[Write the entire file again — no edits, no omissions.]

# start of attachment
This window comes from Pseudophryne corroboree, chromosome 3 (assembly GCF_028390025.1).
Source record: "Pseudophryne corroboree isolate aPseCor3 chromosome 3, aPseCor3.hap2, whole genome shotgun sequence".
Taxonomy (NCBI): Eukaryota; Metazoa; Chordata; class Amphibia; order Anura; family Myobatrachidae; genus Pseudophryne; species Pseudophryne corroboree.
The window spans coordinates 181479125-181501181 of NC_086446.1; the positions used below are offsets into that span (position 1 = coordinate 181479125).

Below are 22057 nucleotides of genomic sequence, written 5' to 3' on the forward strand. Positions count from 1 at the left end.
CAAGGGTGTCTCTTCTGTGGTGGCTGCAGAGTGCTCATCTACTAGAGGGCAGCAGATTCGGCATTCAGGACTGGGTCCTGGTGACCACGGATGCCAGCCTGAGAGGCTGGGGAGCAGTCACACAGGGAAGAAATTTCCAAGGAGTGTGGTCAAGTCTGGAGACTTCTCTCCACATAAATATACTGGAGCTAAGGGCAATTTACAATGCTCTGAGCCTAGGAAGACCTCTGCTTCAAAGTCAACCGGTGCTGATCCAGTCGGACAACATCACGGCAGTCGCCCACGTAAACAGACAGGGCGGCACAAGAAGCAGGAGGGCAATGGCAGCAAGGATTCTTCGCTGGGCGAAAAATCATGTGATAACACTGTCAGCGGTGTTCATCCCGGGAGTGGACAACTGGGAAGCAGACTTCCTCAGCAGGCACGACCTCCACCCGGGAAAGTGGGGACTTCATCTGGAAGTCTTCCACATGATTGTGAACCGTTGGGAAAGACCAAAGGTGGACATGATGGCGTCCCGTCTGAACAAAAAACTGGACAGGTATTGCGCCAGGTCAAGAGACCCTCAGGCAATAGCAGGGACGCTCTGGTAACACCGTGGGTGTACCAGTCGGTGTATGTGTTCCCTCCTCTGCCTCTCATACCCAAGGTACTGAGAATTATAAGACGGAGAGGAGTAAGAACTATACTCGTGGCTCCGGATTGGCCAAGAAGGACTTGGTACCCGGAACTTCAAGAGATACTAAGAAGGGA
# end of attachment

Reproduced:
This window comes from Pseudophryne corroboree, chromosome 3 (assembly GCF_028390025.1).
Source record: "Pseudophryne corroboree isolate aPseCor3 chromosome 3, aPseCor3.hap2, whole genome shotgun sequence".
Taxonomy (NCBI): Eukaryota; Metazoa; Chordata; class Amphibia; order Anura; family Myobatrachidae; genus Pseudophryne; species Pseudophryne corroboree.
The window spans coordinates 181479125-181501181 of NC_086446.1; the positions used below are offsets into that span (position 1 = coordinate 181479125).

Below are 22057 nucleotides of genomic sequence, written 5' to 3' on the forward strand. Positions count from 1 at the left end.
CAAGGGTGTCTCTTCTGTGGTGGCTGCAGAGTGCTCATCTACTAGAGGGCAGCAGATTCGGCATTCAGGACTGGGTCCTGGTGACCACGGATGCCAGCCTGAGAGGCTGGGGAGCAGTCACACAGGGAAGAAATTTCCAAGGAGTGTGGTCAAGTCTGGAGACTTCTCTCCACATAAATATACTGGAGCTAAGGGCAATTTACAATGCTCTGAGCCTAGGAAGACCTCTGCTTCAAAGTCAACCGGTGCTGATCCAGTCGGACAACATCACGGCAGTCGCCCACGTAAACAGACAGGGCGGCACAAGAAGCAGGAGGGCAATGGCAGCAAGGATTCTTCGCTGGGCGAAAAATCATGTGATAACACTGTCAGCGGTGTTCATCCCGGGAGTGGACAACTGGGAAGCAGACTTCCTCAGCAGGCACGACCTCCACCCGGGAAAGTGGGGACTTCATCTGGAAGTCTTCCACATGATTGTGAACCGTTGGGAAAGACCAAAGGTGGACATGATGGCGTCCCGTCTGAACAAAAAACTGGACAGGTATTGCGCCAGGTCAAGAGACCCTCAGGCAATAGCAGGGACGCTCTGGTAACACCGTGGGTGTACCAGTCGGTGTATGTGTTCCCTCCTCTGCCTCTCATACCCAAGGTACTGAGAATTATAAGACGGAGAGGAGTAAGAACTATACTCGTGGCTCCGGATTGGCCAAGAAGGACTTGGTACCCGGAACTTCAAGAGATACTAAGAAGGGA